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millennials

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If there’s a teen or 20-something in your life, chances are that you’ve seen plenty of “LOL” and “BFF” in your texting conversations.

It seems like text abbreviations are becoming an increasingly prevalent part of written correspondence. Are they making communication more efficient, or are they just making it harder to do so clearly?

flickr user Elizabeth Hahn / http://michrad.io/1LXrdJM

Research seems to suggest that millennials are suffering from a self-image problem, especially when compared with baby boomers and Gen Xers.

And considering that millennials – the age group between 18 and 34 – now make up the largest demographic in the United States work force, it’s worth trying to understand why they think of themselves the way they do.

The millennial generation has had the challenge of dealing with record-high student debt rates.
Simon Cunningham / flickr.com

They tend to not want credit cards or cars. They are postponing marriage, frequently choosing to live at home with mom and dad.  They are grappling with a distressed economy and have high poverty rates to prove it.

They are the millennials, the 18-34 year olds of American society today.

What do all the trends of the millennial generation mean for the future economy as the baby-boom generation moves into retirement and beyond?

User: Eric Allix Rogers / Flickr

A recent report from Bankrate.com finds millennials are not embracing credit cards the way their parents or older siblings have done.

A hefty 63% of millennials do not have a credit card.

Brian O'Connor is the Detroit News personal finance columnist. He says one of the reasons young people aren't using credit cards is that they can't get them. 

"It's harder for kids to qualify – because they probably don't have jobs, and they have a bunch of debts," explains O'Connor.

user:itupictures / flickr

The Millennial generation has been described as lazy and entitled. A generation of people who need instant gratification, and have short attention spans.

That doesn’t sound good at all, especially considering Millennials will soon dominate the workplace. Morley Winograd joined Stateside today to discuss how this generational shift will impact the future of Michigan. He spent most of his life in Michigan and is co-author of three books on the Millennial generation.

“Millennials are America’s largest and most diverse adult generation,” Winograd said. “They not only tend to be united in their beliefs, but they are also pragmatic idealists.”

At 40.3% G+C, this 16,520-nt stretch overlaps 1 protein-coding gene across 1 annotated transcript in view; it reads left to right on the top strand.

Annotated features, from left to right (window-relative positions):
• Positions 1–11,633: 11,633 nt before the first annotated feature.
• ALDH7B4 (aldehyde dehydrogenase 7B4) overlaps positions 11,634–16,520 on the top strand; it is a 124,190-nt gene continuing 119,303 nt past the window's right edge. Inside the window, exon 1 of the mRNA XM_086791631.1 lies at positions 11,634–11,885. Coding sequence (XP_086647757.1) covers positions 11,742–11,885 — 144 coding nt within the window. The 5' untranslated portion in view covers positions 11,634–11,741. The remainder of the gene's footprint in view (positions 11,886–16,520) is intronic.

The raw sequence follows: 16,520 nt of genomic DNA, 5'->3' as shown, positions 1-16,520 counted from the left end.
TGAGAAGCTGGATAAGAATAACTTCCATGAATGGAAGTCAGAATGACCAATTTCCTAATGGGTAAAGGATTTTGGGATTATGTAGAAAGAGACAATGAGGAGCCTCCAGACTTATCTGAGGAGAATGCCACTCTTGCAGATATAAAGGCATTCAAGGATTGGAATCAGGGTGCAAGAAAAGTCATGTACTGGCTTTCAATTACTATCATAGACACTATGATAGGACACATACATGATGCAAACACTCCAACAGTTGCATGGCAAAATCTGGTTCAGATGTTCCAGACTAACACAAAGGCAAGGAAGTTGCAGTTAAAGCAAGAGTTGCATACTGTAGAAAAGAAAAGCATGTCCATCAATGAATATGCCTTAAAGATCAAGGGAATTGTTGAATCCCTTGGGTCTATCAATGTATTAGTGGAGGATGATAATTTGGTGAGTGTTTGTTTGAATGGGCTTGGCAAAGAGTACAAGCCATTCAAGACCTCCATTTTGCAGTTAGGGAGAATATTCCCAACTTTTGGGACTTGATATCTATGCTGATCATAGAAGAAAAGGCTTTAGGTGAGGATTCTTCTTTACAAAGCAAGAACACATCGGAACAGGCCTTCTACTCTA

UAW sign.
UAW

In the 1970s, at the height of its power, the United Auto Workers had more than 1.5 million members. Today it has fewer than 400,000. Some of the reasons behind that include an aging union workforce.

But it’s not just the UAW. As many in the labor movement turn to retirement, unions are looking to rebuild and reinvent with younger members.

Roland Zullo is with the Institute for Research on Labor, Employment and the Economy at the University of Michigan.

Zullo said that job insecurity is the main reason why young people are not ready to join unions.

State AG Bill Schuette wants to make sure no one can vote straight-ticket this November.
Theresa Thompson / flickr http://j.mp/1SPGCl0

The curtain is closing on baby boomers, as the so-called "millennial generation" is taking up a larger share of the electorate. This voting block surpasses seniors who are eligible to vote.

But many millennials are not politically engaged.

“We feel that as one voice, as a younger person, we don’t have a lot of say in politics and I think that also drives their decision to remain out of the discussion as well,” said Connor Walby, a millennial and the campaign manager for State Rep. Frank Foster, R-Petoskey.

Walby also said the negative messages in politics that are seen on social media affect millennials' decision to vote as well.

“With our generation and having Twitter and Facebook, we are blasted with a lot of the 24 hour news cycle. And with that you also get a lot of the negative news coverage,” Walby said.  “I think a lot of our generation is pretty sick and tired of some of the policies that have been put in place and they are just sick of the politicians and the political atmosphere in general.”